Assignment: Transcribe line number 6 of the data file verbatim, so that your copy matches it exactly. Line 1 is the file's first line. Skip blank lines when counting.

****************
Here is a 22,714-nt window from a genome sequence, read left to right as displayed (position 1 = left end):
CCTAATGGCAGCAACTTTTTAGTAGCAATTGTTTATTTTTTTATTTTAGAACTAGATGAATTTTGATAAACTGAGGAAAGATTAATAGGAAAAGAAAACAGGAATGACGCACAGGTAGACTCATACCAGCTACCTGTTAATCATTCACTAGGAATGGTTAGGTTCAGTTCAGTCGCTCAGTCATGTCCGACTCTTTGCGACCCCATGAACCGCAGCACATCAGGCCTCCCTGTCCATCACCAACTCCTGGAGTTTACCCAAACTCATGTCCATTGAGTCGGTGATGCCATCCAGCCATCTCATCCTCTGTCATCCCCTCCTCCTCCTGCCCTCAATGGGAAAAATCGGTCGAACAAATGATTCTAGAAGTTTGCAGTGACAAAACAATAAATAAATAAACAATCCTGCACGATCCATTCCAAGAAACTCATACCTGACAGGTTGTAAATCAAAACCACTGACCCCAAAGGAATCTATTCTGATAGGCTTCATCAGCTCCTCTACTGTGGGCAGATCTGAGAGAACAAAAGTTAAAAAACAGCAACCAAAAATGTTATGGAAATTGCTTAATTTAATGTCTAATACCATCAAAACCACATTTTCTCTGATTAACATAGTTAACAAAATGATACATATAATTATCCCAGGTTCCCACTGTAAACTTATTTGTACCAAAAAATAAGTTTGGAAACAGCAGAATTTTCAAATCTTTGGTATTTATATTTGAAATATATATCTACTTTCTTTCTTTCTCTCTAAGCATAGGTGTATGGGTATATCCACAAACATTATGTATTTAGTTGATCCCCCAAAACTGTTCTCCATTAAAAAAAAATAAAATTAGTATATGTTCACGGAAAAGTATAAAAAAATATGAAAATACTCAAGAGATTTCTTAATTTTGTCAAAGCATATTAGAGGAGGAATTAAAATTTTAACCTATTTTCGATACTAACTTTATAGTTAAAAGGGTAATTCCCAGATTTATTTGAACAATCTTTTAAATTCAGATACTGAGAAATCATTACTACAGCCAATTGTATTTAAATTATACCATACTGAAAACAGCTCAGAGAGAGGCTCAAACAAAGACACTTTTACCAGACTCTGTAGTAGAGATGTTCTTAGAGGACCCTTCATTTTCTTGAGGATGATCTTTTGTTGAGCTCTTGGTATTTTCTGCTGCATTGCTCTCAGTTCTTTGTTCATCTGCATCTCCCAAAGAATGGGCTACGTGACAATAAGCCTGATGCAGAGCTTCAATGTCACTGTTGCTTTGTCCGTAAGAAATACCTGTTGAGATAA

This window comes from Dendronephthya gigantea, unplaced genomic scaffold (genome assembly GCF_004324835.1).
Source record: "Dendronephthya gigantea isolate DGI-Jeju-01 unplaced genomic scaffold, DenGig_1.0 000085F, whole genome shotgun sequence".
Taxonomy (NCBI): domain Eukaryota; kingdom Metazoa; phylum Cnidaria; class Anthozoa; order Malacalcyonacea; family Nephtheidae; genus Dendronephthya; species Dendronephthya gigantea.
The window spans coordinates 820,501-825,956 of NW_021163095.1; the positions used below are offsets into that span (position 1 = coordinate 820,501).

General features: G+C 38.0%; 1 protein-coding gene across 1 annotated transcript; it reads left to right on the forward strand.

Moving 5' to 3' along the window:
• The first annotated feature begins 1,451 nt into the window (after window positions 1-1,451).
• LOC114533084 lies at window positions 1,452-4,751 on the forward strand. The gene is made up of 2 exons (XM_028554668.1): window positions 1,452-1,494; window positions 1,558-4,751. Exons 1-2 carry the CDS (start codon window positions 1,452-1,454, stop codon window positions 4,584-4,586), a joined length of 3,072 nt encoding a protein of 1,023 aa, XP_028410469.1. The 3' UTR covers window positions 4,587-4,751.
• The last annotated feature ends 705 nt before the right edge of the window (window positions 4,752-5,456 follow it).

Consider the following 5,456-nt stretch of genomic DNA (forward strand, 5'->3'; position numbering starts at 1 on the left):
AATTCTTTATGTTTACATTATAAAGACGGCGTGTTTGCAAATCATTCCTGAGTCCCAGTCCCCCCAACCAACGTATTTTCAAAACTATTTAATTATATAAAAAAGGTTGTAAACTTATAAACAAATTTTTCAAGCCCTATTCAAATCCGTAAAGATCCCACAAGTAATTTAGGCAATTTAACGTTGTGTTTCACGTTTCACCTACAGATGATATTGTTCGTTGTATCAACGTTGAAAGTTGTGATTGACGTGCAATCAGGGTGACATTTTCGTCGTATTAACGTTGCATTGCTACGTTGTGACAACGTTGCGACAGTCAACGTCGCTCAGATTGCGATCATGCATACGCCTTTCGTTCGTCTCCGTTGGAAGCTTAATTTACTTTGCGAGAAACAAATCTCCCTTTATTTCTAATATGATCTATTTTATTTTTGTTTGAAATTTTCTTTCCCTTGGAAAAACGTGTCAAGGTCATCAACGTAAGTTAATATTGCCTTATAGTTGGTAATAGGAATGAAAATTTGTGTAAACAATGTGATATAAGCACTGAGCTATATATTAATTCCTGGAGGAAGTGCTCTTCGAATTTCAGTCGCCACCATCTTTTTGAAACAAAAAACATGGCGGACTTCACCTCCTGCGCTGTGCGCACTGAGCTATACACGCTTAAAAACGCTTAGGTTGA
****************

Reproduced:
The window spans coordinates 820,501-825,956 of NW_021163095.1; the positions used below are offsets into that span (position 1 = coordinate 820,501).